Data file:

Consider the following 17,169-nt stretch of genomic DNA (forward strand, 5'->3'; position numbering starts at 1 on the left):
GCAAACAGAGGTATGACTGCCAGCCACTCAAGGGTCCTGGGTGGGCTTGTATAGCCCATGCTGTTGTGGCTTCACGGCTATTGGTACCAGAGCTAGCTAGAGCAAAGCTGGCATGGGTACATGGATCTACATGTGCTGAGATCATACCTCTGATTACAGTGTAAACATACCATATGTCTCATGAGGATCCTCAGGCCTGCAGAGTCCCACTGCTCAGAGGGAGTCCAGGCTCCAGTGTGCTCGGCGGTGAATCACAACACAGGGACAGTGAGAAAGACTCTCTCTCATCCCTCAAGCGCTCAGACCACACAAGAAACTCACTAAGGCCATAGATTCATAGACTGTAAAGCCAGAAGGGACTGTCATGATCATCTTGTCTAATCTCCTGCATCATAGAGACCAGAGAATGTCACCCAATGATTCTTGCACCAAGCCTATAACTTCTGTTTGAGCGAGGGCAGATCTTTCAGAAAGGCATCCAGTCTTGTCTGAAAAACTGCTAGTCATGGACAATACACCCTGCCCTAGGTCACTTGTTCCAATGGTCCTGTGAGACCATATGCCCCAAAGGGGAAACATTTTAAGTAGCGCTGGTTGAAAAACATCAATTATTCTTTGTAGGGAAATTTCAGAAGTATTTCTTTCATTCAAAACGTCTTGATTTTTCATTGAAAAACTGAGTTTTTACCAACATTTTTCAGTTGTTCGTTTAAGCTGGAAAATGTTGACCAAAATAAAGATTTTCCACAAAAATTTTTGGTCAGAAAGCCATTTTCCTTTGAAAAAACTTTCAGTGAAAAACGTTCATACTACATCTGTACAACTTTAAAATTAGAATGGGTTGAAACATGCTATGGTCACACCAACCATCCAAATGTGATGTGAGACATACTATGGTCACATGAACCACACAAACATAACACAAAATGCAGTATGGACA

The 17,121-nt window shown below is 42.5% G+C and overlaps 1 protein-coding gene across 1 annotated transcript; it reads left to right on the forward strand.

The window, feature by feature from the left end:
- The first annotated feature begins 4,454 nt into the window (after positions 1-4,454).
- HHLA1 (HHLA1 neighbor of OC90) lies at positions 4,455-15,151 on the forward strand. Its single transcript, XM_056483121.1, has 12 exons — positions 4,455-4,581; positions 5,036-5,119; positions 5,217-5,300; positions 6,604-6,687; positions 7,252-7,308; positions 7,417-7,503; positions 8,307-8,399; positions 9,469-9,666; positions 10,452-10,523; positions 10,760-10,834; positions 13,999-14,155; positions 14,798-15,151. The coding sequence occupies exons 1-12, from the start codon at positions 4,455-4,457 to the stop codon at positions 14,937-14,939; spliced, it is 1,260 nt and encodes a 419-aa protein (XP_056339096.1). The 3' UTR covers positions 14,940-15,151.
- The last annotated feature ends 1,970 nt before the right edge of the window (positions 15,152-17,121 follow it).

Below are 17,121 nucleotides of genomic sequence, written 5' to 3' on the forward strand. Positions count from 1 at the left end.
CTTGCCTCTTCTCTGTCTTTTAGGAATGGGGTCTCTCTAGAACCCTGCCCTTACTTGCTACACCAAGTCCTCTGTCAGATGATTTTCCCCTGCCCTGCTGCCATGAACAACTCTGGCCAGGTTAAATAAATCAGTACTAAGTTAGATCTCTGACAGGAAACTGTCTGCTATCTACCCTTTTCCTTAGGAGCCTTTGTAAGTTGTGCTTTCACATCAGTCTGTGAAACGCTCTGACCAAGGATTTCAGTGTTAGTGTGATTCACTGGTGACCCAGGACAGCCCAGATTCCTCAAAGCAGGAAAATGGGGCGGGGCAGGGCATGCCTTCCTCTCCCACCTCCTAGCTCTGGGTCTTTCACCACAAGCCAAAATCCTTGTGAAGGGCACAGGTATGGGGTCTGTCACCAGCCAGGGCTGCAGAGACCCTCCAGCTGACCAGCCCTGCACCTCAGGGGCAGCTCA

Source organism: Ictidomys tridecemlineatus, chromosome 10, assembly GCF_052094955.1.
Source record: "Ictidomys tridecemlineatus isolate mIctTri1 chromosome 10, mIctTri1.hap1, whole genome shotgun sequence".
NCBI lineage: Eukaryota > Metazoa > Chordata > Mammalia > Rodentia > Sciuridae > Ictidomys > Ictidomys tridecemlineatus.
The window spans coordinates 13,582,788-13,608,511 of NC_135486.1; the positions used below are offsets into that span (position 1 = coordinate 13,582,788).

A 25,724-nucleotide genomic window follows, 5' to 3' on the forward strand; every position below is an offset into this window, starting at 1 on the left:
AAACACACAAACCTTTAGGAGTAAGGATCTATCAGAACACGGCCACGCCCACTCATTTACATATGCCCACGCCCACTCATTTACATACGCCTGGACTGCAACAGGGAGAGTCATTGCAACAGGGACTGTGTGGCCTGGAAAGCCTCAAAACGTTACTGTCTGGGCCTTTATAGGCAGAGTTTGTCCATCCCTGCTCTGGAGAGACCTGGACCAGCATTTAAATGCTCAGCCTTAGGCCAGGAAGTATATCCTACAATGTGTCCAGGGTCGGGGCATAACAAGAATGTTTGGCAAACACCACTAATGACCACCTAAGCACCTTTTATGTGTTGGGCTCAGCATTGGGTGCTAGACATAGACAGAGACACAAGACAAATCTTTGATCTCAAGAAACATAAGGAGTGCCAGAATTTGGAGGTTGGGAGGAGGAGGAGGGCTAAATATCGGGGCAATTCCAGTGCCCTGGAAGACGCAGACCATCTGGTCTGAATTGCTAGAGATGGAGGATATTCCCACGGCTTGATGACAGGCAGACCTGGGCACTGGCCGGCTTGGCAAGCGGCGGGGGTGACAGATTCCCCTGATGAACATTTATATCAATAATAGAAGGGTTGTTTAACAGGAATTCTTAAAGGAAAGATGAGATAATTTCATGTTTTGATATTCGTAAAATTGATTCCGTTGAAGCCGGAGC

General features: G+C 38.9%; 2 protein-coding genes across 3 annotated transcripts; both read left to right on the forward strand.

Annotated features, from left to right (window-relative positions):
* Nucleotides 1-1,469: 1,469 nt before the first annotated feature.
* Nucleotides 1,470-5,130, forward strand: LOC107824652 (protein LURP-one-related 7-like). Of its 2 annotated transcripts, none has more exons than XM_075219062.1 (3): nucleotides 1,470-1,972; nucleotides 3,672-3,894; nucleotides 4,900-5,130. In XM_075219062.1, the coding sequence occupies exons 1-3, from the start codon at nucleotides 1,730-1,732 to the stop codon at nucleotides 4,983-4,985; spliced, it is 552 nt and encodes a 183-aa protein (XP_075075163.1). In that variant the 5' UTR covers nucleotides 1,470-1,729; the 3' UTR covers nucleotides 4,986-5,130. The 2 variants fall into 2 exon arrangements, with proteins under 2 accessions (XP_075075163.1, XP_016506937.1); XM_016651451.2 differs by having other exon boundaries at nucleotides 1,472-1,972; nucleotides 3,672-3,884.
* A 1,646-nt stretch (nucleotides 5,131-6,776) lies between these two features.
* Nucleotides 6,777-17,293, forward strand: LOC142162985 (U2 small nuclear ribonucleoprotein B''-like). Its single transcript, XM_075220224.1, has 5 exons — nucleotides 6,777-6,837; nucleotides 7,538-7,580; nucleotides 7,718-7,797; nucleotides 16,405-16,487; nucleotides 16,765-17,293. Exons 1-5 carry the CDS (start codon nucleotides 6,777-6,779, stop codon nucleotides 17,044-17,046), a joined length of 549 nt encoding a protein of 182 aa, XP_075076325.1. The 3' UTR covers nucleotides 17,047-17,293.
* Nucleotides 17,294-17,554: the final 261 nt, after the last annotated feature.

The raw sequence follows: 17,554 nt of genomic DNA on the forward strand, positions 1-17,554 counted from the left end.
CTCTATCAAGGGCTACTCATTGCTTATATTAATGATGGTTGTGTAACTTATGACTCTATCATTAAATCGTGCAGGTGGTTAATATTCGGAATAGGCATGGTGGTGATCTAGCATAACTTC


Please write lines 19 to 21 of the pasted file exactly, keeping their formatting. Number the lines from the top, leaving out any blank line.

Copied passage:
* Nucleotides 1,470-5,130, forward strand: LOC107824652 (protein LURP-one-related 7-like). Of its 2 annotated transcripts, none has more exons than XM_075219062.1 (3): nucleotides 1,470-1,972; nucleotides 3,672-3,894; nucleotides 4,900-5,130. In XM_075219062.1, the coding sequence occupies exons 1-3, from the start codon at nucleotides 1,730-1,732 to the stop codon at nucleotides 4,983-4,985; spliced, it is 552 nt and encodes a 183-aa protein (XP_075075163.1). In that variant the 5' UTR covers nucleotides 1,470-1,729; the 3' UTR covers nucleotides 4,986-5,130. The 2 variants fall into 2 exon arrangements, with proteins under 2 accessions (XP_075075163.1, XP_016506937.1); XM_016651451.2 differs by having other exon boundaries at nucleotides 1,472-1,972; nucleotides 3,672-3,884.
* A 1,646-nt stretch (nucleotides 5,131-6,776) lies between these two features.
* Nucleotides 6,777-17,293, forward strand: LOC142162985 (U2 small nuclear ribonucleoprotein B''-like). Its single transcript, XM_075220224.1, has 5 exons — nucleotides 6,777-6,837; nucleotides 7,538-7,580; nucleotides 7,718-7,797; nucleotides 16,405-16,487; nucleotides 16,765-17,293. Exons 1-5 carry the CDS (start codon nucleotides 6,777-6,779, stop codon nucleotides 17,044-17,046), a joined length of 549 nt encoding a protein of 182 aa, XP_075076325.1. The 3' UTR covers nucleotides 17,047-17,293.